Linking Traditional and Scientific Knowledge for Sustainable Development

Parallel Event at the World Summit on Sustainable Development
Johannesburg, South Africa 26 August - 4 September 2002

The topic of traditional knowledge is experiencing resurgence on the international agenda, as is the need to develop stronger links between these forms of indigenous expertise and scientific discovery. This full day of presentations and lively debate involving indigenous knowledge holders and scientists (including indigenous scientists) from a wide range of natural and social science disciplines attracted a large audience and generated active discussion regarding a number of challenging issues. The event also provided the opportunity to launch the ICSU/UNESCO report entitled Science, Traditional Knowledge and Sustainable Development<//b>.

Some called for more exhaustive scientific verification, such as statistical analyses for traditional meteorological predictions, while others questioned the validity of science, which in today’s market-dominated world has increasingly become a subset of economics. In the education domain, indigenous spokes persons questioned whether attempts to ‘endogenise’ education might at times amount to little more than a ‘translation’ of Western ways and values. The need to develop appropriate and effective methods for recording, protecting, and revitalising indigenous knowledge was also a key concern.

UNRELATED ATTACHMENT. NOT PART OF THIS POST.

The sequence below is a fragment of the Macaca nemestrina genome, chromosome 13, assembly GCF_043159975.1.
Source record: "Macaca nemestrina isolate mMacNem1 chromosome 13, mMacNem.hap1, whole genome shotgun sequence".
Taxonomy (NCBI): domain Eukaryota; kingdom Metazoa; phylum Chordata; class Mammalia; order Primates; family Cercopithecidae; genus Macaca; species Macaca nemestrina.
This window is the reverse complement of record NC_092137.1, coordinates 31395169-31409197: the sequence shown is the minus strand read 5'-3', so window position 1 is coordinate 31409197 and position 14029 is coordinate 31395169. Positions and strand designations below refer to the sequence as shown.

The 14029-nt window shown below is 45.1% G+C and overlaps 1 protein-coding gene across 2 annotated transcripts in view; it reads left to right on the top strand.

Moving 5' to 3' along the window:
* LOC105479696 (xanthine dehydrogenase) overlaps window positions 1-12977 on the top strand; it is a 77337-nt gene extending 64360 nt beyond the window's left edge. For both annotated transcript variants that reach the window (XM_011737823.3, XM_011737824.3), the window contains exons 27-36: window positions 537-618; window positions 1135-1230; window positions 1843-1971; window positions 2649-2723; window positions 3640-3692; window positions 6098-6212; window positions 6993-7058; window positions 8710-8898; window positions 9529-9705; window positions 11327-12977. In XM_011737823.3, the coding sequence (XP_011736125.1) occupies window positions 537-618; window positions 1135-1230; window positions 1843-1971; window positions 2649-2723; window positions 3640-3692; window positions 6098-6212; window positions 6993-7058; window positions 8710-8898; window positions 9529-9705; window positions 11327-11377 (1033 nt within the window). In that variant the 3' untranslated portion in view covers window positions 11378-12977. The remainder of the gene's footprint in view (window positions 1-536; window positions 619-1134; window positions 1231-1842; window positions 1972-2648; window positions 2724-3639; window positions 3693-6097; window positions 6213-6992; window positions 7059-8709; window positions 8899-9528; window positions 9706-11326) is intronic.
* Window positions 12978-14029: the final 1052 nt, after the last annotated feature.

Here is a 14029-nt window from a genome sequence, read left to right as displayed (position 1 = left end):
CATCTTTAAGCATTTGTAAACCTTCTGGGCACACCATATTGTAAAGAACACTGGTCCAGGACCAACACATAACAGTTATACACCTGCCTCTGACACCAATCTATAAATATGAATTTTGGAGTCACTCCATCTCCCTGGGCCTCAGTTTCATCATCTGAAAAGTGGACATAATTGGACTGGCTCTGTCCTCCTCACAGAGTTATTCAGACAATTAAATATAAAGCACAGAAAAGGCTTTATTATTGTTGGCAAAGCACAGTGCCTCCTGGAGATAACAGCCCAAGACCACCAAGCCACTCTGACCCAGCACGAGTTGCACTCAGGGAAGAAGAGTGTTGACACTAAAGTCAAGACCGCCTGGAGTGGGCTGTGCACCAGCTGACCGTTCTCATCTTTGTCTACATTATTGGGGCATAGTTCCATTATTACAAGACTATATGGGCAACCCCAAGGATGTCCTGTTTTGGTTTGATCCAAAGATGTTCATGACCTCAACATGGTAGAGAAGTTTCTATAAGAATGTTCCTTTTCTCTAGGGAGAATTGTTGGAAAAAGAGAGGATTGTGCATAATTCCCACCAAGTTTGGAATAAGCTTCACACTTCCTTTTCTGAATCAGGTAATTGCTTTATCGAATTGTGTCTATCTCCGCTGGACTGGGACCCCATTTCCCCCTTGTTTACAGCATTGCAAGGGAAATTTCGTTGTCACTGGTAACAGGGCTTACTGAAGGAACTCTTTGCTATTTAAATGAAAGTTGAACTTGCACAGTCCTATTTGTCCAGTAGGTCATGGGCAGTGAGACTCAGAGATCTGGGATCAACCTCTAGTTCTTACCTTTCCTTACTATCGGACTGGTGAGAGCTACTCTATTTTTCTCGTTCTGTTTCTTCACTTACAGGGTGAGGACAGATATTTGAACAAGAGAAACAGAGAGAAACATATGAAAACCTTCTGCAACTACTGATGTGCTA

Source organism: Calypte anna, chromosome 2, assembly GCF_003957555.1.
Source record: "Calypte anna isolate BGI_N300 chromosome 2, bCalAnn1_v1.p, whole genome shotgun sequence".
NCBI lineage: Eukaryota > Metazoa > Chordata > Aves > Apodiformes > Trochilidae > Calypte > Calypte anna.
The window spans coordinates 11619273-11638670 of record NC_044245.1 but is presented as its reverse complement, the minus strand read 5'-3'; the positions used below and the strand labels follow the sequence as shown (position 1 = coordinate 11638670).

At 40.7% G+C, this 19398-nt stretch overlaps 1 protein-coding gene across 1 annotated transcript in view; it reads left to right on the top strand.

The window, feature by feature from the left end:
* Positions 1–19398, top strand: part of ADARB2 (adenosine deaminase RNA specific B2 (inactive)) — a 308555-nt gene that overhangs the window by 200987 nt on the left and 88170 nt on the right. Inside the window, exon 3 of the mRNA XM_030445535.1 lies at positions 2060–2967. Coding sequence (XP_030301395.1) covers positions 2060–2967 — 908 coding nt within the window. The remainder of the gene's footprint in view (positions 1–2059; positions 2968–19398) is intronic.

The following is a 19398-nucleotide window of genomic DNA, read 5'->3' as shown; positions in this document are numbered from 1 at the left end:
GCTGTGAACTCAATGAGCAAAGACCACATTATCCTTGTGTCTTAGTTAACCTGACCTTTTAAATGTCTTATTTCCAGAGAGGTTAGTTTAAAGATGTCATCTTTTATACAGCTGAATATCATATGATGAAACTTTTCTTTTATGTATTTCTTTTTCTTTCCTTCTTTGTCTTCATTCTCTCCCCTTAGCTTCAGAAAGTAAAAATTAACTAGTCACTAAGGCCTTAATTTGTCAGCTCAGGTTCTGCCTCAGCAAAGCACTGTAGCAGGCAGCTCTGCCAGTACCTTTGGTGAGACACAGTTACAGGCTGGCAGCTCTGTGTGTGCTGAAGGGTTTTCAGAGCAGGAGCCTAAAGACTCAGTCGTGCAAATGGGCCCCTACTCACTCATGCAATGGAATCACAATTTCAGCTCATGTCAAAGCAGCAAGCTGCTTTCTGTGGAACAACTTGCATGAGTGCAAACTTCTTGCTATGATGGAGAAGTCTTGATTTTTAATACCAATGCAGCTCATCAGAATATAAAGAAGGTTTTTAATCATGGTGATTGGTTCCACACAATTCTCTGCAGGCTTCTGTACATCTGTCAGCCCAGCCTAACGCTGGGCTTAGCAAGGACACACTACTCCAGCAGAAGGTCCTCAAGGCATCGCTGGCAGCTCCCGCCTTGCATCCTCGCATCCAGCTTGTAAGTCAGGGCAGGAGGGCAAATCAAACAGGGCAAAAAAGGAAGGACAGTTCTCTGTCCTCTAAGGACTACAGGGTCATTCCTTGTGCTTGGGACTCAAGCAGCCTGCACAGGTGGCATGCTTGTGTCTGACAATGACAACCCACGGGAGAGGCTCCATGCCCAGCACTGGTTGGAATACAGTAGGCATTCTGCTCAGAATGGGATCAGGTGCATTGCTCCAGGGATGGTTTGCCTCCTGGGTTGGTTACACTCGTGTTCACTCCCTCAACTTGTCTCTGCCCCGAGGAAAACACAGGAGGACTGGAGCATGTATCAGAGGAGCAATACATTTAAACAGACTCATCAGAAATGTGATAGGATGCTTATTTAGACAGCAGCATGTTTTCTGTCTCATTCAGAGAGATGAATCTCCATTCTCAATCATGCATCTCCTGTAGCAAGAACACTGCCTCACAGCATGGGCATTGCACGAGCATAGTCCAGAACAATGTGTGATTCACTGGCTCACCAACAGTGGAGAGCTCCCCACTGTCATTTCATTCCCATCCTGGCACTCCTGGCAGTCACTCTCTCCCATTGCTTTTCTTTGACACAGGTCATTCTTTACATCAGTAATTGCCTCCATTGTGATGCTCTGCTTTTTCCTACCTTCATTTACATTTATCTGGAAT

Finally, participants recognised that both traditional knowledge systems and science, whether in the domains of environmental conservation, education, or medical practice, each had their place and that continuing their respectful coexistence, encouraging open dialogue, and strengthening synergies are mutually beneficial goals.

Co-organized by UNESCO-LINKS, Tebtebba Foundation, ICSU (International Council for Science) << Back


Press Release: Innovative measures required to protect indigenous knowledge
Official Summit Outcomes: Indigenous Issues
Report on the Parallel Event
Full ICSU Summary Report
Website: International Council for Science (ICSU)

Programme, Abstracts and Speaker Profiles

29 August 2002


Local & indigenous knowledge for environmental assessment

Farmers’ meteorological knowledge in Gujarat, India
P. Kanani
, Gujarat Agricultural University, India

Cree knowledge for comprehensive environmental, social and cultural impact assessment, James Bay (Quebec, Canada)
R. Saganash
, Grand Council of the Crees, Canada

Indigenous knowledge and foresight: A Cree elder’s environmental impact assessment
M. Roué
, CNRS/MNHN, France



Countering the erosion of knowledge: revitalizing transmission

Recognizing, promoting, protecting and integrating IKS into the mainstream
C. Odora-Hoppers, University of Pretoria, South Africa

The endogenisation of education in South Africa
O. Ntsoane
, North West University, South Africa

Culturally appropriate curricula and strategies for working with indigenous children and youth
S. Saemni
, Director, IMPECT, Thailand

Strengthening indigenous knowledge and traditional resource management through schools
R. Nari, Department of Environment and Conservation, VanuatuDiscussion



Session III
Keepers of traditional knowledge: issues of protection and sharing

On traditional medicine and medicinal plants
M. Addy
, COSTED, Ghana

Te Kete a Tini Rauhanga: A Mäori perspective
H. Kereopa
, Tuhoe Maori, Te Kapu a Rangi Trust, New Zealand

Te Kete a Tini Rauhanga investigation of the native medicinal flora used by Tuhoe Maori
M. Leach
, Waikato University, New Zealand

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